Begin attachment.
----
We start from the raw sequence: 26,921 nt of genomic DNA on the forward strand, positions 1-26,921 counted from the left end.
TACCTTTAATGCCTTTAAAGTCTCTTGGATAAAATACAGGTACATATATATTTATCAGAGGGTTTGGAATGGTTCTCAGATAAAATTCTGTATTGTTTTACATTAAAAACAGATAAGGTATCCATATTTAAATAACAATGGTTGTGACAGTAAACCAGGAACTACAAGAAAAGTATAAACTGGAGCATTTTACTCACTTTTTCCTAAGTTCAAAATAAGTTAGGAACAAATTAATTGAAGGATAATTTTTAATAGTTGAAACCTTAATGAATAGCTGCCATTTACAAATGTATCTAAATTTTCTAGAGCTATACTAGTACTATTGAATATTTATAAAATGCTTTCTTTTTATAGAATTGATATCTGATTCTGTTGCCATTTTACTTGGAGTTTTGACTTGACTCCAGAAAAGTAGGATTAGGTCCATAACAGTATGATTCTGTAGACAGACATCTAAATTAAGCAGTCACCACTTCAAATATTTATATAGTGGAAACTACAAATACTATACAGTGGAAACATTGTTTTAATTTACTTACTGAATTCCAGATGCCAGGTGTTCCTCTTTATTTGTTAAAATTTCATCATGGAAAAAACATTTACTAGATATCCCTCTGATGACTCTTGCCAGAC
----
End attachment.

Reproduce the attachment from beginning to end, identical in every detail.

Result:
We start from the raw sequence: 26,921 nt of genomic DNA on the forward strand, positions 1-26,921 counted from the left end.
TACCTTTAATGCCTTTAAAGTCTCTTGGATAAAATACAGGTACATATATATTTATCAGAGGGTTTGGAATGGTTCTCAGATAAAATTCTGTATTGTTTTACATTAAAAACAGATAAGGTATCCATATTTAAATAACAATGGTTGTGACAGTAAACCAGGAACTACAAGAAAAGTATAAACTGGAGCATTTTACTCACTTTTTCCTAAGTTCAAAATAAGTTAGGAACAAATTAATTGAAGGATAATTTTTAATAGTTGAAACCTTAATGAATAGCTGCCATTTACAAATGTATCTAAATTTTCTAGAGCTATACTAGTACTATTGAATATTTATAAAATGCTTTCTTTTTATAGAATTGATATCTGATTCTGTTGCCATTTTACTTGGAGTTTTGACTTGACTCCAGAAAAGTAGGATTAGGTCCATAACAGTATGATTCTGTAGACAGACATCTAAATTAAGCAGTCACCACTTCAAATATTTATATAGTGGAAACTACAAATACTATACAGTGGAAACATTGTTTTAATTTACTTACTGAATTCCAGATGCCAGGTGTTCCTCTTTATTTGTTAAAATTTCATCATGGAAAAAACATTTACTAGATATCCCTCTGATGACTCTTGCCAGAC